Goldstein clearly did not fit in with southern society. He had come to Montgomery in 1928, a graduate of Rabbi Stephen Wise's Jewish Institute of Religion in New York. His liberal beliefs and attitude frequently clashed with southern convention, as did his uncompromising personality with the quiet and reserved Montgomery Jewish community, leading to lower attendance at his synagogue. When asked if he resented that he did not have a large congregation, Goldstein replied that "he'd just as soon talk to empty benches than empty heads." He had been a member of a Marxist study group in Montgomery that included Beatrice and Louis Kaufman, members of his Beth-Or congregation, and Olive Stone, a professor of sociology at nearby Huntingdon College. In his study of Alabama Communists, historian Robin D. G. Kelley described the study group as "teachers, social workers, and wives of upper-middle-class Jews interested in world peace and domestic social reforms." Although Goldstein and the other members of the group had not joined the Communist Party, they "provided crucial financial and moral support for Communist activities in Birmingham, Montgomery, and the cotton belt," a situation that, had it been publicly known, could have had even more dire consequences.
This tension-filled atmosphere the Scottsboro trials produced prompted Birmingham's Rabbi Morris Newfield to remain silent about Scottsboro and abandon his friend Goldstein to quell any further antisemitic outbursts and protect his own congregation. Newfield, however, had spearheaded numerous campaigns for greater social justice in his forty-five years as rabbi of Birmingham's Temple Emanu-El and had played a major role in combating the insidious influence of the Klan in the 1920s. Newfield biographer Mark Cowett calls the rabbi's record "mixed" when it came to championing civil rights. While the evidence points to Newfield "bowing to well-placed political pressure" not to support the Scottsboro Boys, Cowett points out that "he supported black rights not when it was convenient for him to do so as a white man, but when it did not conflict with what he perceived his role as leader of Birmingham Jews to necessitate."
Like Goldstein, Joseph Gelders, too, did not fit in with southern society. Gelders, a southern Jew and member of Newfield's congregation at Temple Emanu-El in Birmingham, had taught physics for six years at the University of Alabama before moving to New York to assume a leadership role in the Communist-oriented National Committee for the Defense of Political Prisoners (NCDPP). In September 1936, not long after Gelders's return to Birmingham to direct the local NCDPP, four men kidnapped and viciously flogged him, injuring him severely. Gelders's flogging reinforced the perceived Bolshevik-Jewish connection. Alabama's press vigorously denounced the beating but, as with the Scottsboro case, cared more about the bad publicity it generated for the state than about seeking justice. Indeed, as "a mountain of evidence" showed that Tennessee Coal and Iron Company (TCI) detectives had assaulted Gelders, and Birmingham business and political leaders colluded to suppress the investigation, Grover Hall of the Montgomery Advertiser, who had won a Pulitzer Prize for his crusade against the Klan in 1928, remained silent, and the Birmingham News and Birmingham Age-Herald "defended the steel giant from complicity and reminded readers that TCI had recently pumped $31 million into the Birmingham district." Two grand juries, moreover, refused to indict the assailants after George Lewis Bailes, the Jefferson County solicitor and a former Klansman, called Gelders "a Jew, a Communist, and a supporter of the Scottsboro Boys." Bailes's description of Gelders as an agitator ended any attempt to prosecute the assailants, and the Birmingham press "quietly endorsed" the decision. While the assailants flogged Gelders for his agitation rather than because of his Jewishness, the publicity surrounding the case, and certainly Bailes's reference to Scottsboro, linked the two.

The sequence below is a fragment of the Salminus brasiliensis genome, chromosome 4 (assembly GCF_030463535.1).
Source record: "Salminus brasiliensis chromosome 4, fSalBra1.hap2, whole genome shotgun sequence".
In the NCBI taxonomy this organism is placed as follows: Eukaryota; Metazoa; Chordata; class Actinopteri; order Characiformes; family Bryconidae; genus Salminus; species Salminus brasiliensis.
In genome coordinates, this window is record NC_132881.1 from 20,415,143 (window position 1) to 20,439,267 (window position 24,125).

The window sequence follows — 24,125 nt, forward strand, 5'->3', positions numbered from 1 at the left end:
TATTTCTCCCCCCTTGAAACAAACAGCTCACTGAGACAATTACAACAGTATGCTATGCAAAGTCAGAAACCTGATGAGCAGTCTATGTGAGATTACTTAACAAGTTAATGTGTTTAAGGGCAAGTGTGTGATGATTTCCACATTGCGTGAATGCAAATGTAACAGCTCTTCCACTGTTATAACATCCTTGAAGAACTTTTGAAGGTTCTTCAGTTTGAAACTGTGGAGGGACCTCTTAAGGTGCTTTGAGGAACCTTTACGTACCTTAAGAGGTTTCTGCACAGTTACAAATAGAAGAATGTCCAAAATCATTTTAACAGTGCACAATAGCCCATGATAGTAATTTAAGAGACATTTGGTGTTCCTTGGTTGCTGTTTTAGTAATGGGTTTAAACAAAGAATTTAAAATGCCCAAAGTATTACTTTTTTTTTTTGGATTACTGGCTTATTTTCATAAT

Excerpted from In the Shadow of Hitler by Dan J. Puckett. Copyright © 2014 The University of Alabama Press. Excerpted by permission of The University of Alabama Press.
All rights reserved. No part of this excerpt may be reproduced or reprinted without permission in writing from the publisher.
Excerpts are provided by Dial-A-Book Inc. solely for the personal use of visitors to this web site.
Table of Contents
1 Alabama's Jews and Nazism, 1933-38 19
2 The Refugee Crisis, 1938-41 40
3 Zionism in Alabama, 1933-45 74
4 The Alabama Press, Nazi Antisemitism, and the Holocaust 105
5 The War 131
6 Antisemitism and Racism during the War 185
7 Postwar Alabama 206